Rivaroxaban Reduces Post-Surgery VTE Risk by 75% Versus Enoxaparin


New PRONOMOS data shows patients receiving lower limb surgery benefit significant from the oral anticoagulant—without increased risk of bleeding.

Nadia Rosencher, MD

Nadia Rosencher, MD

Rivaroxaban (Xarelto) is more beneficial in reducing venous thromboembolic (VTE) events in patients during the at-risk period following nonmajor orthopedic lower-limb surgery versus injection enoxaparin, according to new trial data.

In new findings reported from the PRONOMOS trial, presented virtually at the ACC.20 Together with Word Congress of Cardiology (ACC/WCC) Scientific Sessions, investigators found just 4 of 1809 (0.2%) of patients to receive rivaroxaban post-orthopedic surgery suffered from major venous thromboembolism during a period of immobilization.

The data, presented by senior consultant Nadia Rosencher, MD, anesthesiologist at Paris University in France, shows rivaroxaban to be a significantly favorable direct oral anticoagulant option for the reduced risk of VTE without an increased risk of bleeding.

Investigators, originally assessing the noninferiority of rivaroxaban to enoxaparin to preventing major VTE in patients undergoing nonmajor orthopedic surgery of the lower limbs, conducted the international, double-blind, randomized controlled trial as the first ever to compare the anticoagulants for clot prevention in this patient population.

Rosencher and colleagues randomized 3604 patients to either rivaroxaban (n = 1809) or enoxaparin (n = 1795). All patients had been admitted to a hospital for their surgery and were intended to receive thromboprophylaxis for at least 2 weeks. Surgeries included Achilles’ tendon repairs; knee surgery, tibial plateau or femur surgery; and others.

Mean patient age in either group was 41 years old, and approximately two-thirds of each group was male. Median body mass index (BMI) was 26.3, and the treatment groups reported similar median platelet counts (241 for rivaroxaban; 238 for enoxaparin) and hemoglobin levels (1351; 1338, respectively).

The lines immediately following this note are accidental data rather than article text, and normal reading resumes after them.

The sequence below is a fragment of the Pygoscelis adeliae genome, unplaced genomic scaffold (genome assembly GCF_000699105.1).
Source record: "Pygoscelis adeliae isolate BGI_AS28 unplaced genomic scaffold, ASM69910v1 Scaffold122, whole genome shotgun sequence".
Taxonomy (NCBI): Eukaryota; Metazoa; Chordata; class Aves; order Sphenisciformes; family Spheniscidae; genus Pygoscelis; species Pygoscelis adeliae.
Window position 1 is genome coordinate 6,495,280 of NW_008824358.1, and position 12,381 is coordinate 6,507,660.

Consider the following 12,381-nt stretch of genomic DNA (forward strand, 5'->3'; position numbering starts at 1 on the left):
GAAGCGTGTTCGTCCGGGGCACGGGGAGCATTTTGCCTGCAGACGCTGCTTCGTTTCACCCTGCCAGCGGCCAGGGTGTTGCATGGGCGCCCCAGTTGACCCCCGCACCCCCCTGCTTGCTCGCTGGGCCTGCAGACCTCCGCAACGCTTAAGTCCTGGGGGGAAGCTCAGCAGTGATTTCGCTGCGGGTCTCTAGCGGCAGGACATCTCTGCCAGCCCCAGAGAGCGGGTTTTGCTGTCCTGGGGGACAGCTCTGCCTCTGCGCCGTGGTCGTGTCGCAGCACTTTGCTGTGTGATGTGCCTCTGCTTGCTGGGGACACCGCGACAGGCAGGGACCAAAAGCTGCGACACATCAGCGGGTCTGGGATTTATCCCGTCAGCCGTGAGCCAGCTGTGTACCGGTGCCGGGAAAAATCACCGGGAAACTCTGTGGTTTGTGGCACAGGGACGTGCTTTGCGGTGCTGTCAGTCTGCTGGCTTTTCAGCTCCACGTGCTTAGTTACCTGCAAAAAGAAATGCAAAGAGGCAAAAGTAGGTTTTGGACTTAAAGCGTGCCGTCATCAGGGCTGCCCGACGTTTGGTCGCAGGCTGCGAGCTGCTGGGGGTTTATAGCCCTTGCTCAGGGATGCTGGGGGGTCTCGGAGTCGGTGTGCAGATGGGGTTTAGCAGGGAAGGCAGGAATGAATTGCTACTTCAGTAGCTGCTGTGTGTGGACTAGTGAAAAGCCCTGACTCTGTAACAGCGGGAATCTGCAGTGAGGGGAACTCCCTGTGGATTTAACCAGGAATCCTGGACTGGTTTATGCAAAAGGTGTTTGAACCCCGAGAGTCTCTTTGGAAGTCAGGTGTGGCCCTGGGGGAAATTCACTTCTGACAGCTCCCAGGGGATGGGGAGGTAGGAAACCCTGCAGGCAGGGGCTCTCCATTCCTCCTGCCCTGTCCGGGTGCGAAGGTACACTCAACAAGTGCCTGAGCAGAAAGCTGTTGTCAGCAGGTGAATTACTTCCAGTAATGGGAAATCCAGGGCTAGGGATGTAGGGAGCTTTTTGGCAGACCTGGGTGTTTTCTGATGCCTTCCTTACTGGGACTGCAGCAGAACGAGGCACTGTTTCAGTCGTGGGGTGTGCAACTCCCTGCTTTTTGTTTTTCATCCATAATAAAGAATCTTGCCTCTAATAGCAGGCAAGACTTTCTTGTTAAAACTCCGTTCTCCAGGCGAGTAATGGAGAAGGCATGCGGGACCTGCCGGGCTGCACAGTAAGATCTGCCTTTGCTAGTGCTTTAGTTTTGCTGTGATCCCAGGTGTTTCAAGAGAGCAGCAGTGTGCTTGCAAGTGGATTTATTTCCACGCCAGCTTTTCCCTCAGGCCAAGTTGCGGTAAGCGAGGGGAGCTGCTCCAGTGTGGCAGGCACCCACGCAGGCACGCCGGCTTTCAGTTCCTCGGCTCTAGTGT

Investigators assessed for a primary efficacy endpoint of major VTE, as indicated by a composite of symptomatic distal or proximal deep-vein thrombosis (DVT), pulmonary embolism, or VTE-related death during the treatment period or asymptomatic proximal DVT at the end of treatment.

If noninferiority of rivaroxaban to enoxaparin was shown, they planned to then test for superiority.

Rosencher and colleagues also sought prespecified safety outcomes including major bleeding and nonmajor clinically relevant bleeding.

Major VTE, as stated earlier, occurred in just 0.2% of all patients treated with rivaroxban by study’s end. The rate was four-fold greater in patients treated with enoxaparin (n = 18 [1.1%]), showing a relative risk (RR) of 0.25 (95% CI, 0.09-0.75; P <.001 for noninferiority; P = .01 for superiority) with rivaroxaban.

However, bleeding incidence was not observed to be significantly different between either treatment group (1.1% vs 1.0% for major bleeding or nonmajor clinically relevant bleeding; 0.6% vs 0.7% for major bleeding).

Symptomatic VTE events were lower among rivaroxaban patients (RR 0.28; 95% CI, 0.08-1.00). But the median time to event was briefer in rivaroxaban patients (26.0 days; IR, 15.0-35.5) compared to enoxaparin patients (40.0 days; IR, 25.0-42.0).

No deaths related to either treatment arms were reported.

Rivaroxaban is currently approved by the US Food and Drug Administration (FDA) for the prevention of DVT that may lead to a pulmonary embolism following elective knee or hip replacement surgery. Rosencher anticipates the PRONOMOS findings will help expand its indication to a greater reach of in-need patients.

“We saw a high number of patients in the low molecular weight heparin group with proximal asymptomatic DVT by compression ultrasounds, and these are quite dangerous as they can lead to pulmonary embolism that carries a high death toll,” Rosencher said in a statement.

Rosencher further praised the proven benefit of the oral anticoagulant which had shown greater efficacy without the sacrifice of bleeding safety—calling the findings a “win-win” for US patients.

“In Europe, all the guidelines agree that some level of thromboprophylaxis should be given, but overall there is no agreement on what should be done for the patient population who remains at moderate risk for clots because of being immobilized during their recovery,” she explained.

The study, “Rivaroxaban or Enoxaparin in Nonmajor Orthopedic Surgery,” was published online in The New England Journal of Medicine.

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